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  #897134 17-Sep-2013 17:26
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Bee: I'm convinced devices to block cell phone signals are a myth - otherwise they would be used in all movie theatres!

That would be illegal, is why. They could shield the room, but best way would be that people stop being noisy pricks.

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  #897138 17-Sep-2013 17:40
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PaulBags:
Bee: I'm convinced devices to block cell phone signals are a myth - otherwise they would be used in all movie theatres!

That would be illegal, is why. They could shield the room, but best way would be that people stop being noisy pricks.


Then the carriers get complaints from end users advising that coverage is Poor in ' ABC ' movie theatre and please fix it or I am not paying my invoice I lost a $$$ sale due to this poor coverage

 
 
 
 


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  #897148 17-Sep-2013 18:09
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ajobbins: I usually travel with at least two or three mobile transmitting devices. The number of times I've accidentally left at least one of them on and transmitting....

Modern planes have pretty good shielding. Not just because cell phones came about because interference can come from a variety of places. Mythbusters did a show on it once, and the only way they could get any kind of interference to register was basically in a an cockpit they had built from old instruments, with no shielding etc.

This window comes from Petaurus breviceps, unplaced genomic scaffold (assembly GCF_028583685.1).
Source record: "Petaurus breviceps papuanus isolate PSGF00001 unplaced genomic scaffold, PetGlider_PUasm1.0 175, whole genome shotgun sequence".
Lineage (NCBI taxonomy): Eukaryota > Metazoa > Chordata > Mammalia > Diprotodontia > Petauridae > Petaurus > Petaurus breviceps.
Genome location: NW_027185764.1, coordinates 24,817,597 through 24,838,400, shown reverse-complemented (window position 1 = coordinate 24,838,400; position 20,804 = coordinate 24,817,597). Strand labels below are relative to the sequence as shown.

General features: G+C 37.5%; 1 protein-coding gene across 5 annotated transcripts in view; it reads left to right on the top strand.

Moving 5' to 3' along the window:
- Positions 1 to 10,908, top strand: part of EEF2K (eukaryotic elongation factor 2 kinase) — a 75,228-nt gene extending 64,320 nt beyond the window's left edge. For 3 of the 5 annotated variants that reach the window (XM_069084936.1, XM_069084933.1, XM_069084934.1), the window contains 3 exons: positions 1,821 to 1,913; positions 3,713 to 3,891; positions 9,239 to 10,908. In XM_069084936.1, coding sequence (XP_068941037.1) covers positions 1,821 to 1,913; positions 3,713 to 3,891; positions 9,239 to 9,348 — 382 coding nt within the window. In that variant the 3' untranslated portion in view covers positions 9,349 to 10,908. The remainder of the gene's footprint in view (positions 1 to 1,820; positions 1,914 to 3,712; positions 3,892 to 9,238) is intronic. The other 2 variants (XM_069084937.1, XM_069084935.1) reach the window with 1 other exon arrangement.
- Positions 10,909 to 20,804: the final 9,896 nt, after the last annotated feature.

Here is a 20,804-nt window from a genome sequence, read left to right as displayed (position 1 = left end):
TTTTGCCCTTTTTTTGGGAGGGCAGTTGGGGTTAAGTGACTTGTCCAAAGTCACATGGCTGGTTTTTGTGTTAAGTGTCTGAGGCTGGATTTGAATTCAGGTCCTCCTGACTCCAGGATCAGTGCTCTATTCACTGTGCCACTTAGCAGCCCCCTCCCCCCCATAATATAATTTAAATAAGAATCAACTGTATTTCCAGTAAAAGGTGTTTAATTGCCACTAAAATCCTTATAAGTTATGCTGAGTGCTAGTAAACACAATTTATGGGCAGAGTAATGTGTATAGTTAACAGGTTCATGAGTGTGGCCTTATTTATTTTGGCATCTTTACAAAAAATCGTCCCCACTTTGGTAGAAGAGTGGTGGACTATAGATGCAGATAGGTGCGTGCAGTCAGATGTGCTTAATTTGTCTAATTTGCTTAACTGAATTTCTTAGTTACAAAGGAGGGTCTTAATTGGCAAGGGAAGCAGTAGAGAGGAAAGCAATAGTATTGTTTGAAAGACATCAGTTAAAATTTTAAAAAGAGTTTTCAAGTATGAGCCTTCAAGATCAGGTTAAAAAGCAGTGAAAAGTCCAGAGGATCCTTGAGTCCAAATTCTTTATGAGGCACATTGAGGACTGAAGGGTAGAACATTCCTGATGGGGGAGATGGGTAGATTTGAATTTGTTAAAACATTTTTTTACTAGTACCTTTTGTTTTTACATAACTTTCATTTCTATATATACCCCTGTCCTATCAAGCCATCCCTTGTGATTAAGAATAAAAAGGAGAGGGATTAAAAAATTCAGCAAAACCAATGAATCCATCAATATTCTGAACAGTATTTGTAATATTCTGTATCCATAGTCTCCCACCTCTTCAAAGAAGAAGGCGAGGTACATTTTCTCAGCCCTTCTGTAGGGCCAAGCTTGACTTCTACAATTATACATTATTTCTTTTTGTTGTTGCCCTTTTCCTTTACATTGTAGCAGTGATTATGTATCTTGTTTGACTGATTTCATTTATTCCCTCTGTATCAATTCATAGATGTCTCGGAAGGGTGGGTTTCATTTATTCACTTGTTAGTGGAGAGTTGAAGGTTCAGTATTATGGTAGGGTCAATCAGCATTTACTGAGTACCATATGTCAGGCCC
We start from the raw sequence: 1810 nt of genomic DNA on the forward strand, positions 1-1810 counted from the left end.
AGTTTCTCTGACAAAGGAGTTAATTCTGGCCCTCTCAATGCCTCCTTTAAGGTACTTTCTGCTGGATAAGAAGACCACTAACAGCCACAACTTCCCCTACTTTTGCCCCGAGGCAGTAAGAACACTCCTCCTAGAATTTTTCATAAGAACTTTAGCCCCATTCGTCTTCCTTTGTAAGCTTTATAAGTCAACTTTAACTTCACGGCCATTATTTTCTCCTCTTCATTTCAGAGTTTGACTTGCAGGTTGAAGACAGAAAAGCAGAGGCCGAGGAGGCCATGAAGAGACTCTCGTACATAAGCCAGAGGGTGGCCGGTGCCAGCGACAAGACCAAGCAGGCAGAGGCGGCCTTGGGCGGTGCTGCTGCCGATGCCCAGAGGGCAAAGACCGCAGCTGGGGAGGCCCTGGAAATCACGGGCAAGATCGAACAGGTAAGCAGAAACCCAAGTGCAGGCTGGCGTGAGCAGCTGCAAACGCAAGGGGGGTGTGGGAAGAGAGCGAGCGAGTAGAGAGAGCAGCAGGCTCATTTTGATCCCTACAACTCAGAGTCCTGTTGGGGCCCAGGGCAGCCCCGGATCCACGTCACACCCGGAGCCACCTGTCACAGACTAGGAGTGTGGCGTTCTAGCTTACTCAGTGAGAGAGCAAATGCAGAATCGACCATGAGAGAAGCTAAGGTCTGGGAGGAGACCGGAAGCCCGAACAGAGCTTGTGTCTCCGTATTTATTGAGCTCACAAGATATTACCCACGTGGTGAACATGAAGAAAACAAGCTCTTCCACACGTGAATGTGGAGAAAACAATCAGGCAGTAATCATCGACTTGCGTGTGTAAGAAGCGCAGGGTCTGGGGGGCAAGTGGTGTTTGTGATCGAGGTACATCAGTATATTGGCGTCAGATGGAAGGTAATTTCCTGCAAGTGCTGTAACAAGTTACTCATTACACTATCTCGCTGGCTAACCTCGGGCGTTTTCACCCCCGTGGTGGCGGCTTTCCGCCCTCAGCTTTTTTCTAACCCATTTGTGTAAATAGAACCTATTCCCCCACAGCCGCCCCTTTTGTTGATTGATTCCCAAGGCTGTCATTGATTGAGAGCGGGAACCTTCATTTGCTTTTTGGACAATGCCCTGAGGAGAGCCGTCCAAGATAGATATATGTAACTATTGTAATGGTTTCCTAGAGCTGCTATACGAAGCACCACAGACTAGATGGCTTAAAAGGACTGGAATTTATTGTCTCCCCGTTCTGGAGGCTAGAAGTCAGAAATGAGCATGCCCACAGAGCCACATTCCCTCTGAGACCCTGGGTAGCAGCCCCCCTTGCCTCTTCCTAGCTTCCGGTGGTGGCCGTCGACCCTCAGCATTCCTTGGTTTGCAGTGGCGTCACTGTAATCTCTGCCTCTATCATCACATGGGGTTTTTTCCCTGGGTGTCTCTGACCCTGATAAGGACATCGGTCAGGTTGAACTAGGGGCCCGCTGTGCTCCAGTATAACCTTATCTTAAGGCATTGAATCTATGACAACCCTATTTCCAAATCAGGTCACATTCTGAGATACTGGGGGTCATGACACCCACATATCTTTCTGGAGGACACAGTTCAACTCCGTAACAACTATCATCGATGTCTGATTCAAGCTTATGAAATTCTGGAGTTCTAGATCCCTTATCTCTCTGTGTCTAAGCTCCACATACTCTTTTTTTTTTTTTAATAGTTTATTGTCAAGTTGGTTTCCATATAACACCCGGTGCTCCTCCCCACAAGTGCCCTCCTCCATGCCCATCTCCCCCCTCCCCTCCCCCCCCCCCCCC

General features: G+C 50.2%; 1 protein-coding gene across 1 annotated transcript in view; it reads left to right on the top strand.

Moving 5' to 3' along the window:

The fact that airlines get upset when I want to read my kindle on landing really annoys me. I'm pretty sure that the purser dimming the cabin lights for landing is more likely to have an effect on the plane systems than my changing the page on my eReader.



Yes I agree entirely with the Kindle thing. Maddening.





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  #897154 17-Sep-2013 18:49
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I've heard some arguments about not having distractions during take off and landing, so if you have to leave the plane quickly then you can. Funny thing is some long haul carriers leave their IFE systems on to show the moving map or allow you to finish your film so make of it what you will

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  #897155 17-Sep-2013 18:50
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1080p: Source: Boeing Engineer

The 'interference' from electronic devices was never scientifically proven to exist in the first place (only an untested theory) and pilots routinely use iPads and cellular phones on the flight deck: flight mode or not. At the very best the FAA can only say that electronic devices 'may' cause interference.


There was an incident at Heathrow last year or the year before when a pilot was distracted by an incoming text on his own phone that he had not switched off! 

If pilots sitting next to the instruments are not switching them off......





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  #897320 18-Sep-2013 08:22
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Skolink:
Yes, cell phones (or at least cellular modems) do work at high altitude. A New Zealand product is the Flightcell DZM which uses cellular (and satellite) phone netwroks for tracking recreational and commercial planes.
Air New Zealand have at least trialled them (in conjunction with their iPads), and may now be using them regularly.
I'll find out if/when the DZM typically switches from preferred cellular to satellite on commercial flights in New Zealand. A light aircraft flight from Christchurch to Nelson had continuous cellular coverage the whole way.


Westpac Rescue have FlightCell's and they work really well.
They also have 2 other cellphones, 6 Radio's (UHF, VHF, Marine VHF and Airband)




Hmmmm


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